PKK's recruitment lowest in 30 years

Published 02.03.2019 00:18

The numbers joining the ranks of the PKK terrorist organization are at their lowest in 30 years, Turkey's interior minister said Thursday.

"There were 15,000 terrorists in the mountains. Now, this number has fallen to 700," said Süleyman Soylu, speaking at an event in Istanbul.

"Today, we see that the terror group's recruitment rate is at its lowest in the last 30 years," Soylu added.

Formed in 1978, the PKK terrorist group has been fighting the Turkish government for an independent state. Its terror campaign has caused the deaths of more than 40,000 people, including women and children. The PKK is listed as a terrorist organization by Turkey, the U.S. and the European Union.

In December 2018, Soylu said, the PKK saw its numbers of new enlistments plummet, and many of its members left as a result of the government's effective anti-terror policies.

He added that the terrorist group has been tricking young people into coming to their camps, where many of them faced sexual abuse. "There have not been any strong reactions from the West against the [PKK's] human rights violations," he said.

The senior figures' fearmongering at the PKK terrorist camps has often prevented young people from leaving, as they were told that they would be killed if they surrendered to security forces.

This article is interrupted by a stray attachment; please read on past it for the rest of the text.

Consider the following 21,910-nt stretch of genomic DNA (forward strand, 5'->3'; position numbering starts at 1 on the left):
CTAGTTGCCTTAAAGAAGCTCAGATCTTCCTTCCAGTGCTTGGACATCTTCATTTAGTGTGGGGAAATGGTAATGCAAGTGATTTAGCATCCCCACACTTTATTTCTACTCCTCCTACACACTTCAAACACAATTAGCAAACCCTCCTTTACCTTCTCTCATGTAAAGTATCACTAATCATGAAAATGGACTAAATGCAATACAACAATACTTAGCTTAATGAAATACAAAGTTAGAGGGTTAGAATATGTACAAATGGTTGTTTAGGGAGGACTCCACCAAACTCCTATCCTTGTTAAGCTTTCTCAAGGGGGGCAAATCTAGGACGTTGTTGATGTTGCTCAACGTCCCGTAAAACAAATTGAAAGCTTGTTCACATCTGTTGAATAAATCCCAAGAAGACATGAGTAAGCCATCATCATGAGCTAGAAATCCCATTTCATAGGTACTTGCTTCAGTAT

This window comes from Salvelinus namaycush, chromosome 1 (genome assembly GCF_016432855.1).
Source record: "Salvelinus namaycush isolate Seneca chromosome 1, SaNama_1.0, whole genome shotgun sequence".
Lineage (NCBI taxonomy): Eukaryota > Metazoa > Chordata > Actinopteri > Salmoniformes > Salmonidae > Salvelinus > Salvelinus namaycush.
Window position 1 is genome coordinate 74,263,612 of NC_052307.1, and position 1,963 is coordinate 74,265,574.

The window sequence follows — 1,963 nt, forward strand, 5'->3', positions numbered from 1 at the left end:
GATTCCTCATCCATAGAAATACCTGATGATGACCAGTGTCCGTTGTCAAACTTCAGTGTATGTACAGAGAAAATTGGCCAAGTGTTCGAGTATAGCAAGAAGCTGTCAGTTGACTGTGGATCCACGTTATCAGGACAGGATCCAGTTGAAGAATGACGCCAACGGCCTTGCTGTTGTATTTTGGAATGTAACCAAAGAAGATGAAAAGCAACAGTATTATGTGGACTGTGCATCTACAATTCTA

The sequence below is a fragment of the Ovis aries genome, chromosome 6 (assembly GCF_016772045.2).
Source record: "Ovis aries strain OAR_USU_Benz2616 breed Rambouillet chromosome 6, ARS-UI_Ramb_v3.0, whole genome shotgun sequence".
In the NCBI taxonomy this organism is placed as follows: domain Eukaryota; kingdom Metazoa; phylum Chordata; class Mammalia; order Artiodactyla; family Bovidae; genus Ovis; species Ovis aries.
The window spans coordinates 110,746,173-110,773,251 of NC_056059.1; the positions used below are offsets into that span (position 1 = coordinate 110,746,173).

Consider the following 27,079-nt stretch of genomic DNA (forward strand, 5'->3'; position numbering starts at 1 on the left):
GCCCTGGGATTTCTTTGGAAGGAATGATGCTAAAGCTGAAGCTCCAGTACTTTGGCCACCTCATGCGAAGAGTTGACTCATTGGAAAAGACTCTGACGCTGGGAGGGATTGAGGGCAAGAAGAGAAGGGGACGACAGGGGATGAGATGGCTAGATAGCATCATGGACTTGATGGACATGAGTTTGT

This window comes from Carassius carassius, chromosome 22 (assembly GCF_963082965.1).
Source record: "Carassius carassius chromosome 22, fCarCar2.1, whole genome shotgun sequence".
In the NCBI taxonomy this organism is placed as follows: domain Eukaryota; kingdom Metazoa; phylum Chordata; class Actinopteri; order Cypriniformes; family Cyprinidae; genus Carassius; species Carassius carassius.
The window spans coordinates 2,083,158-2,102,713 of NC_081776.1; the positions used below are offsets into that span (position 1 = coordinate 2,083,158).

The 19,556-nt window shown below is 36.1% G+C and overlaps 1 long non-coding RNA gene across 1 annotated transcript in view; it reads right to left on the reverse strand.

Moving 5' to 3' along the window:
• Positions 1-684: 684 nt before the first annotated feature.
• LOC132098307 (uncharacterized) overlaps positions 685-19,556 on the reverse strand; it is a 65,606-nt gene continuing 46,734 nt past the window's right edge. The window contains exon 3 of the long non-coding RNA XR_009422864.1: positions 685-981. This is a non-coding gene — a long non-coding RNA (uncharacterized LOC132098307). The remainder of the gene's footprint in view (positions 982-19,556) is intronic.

However, Turkish officials contact the families of these people, making sure they will not be harmed. When the person is persuaded to come back, the judicial process begins, and the former members provide information about the terrorist group.

According to an Interior Ministry report released in October 2018, the latest examination of numerous testimonies and interviews of former PKK terrorists portrayed a detailed picture of the terrorist organization's exploitation of children.

The report states that the testimonies of these former members mostly illuminate the period following the mid-1990s, which are full of "numerous undeniable human suffering stemming from random rapes and the executions of so-called traitors who were circulating such stories."

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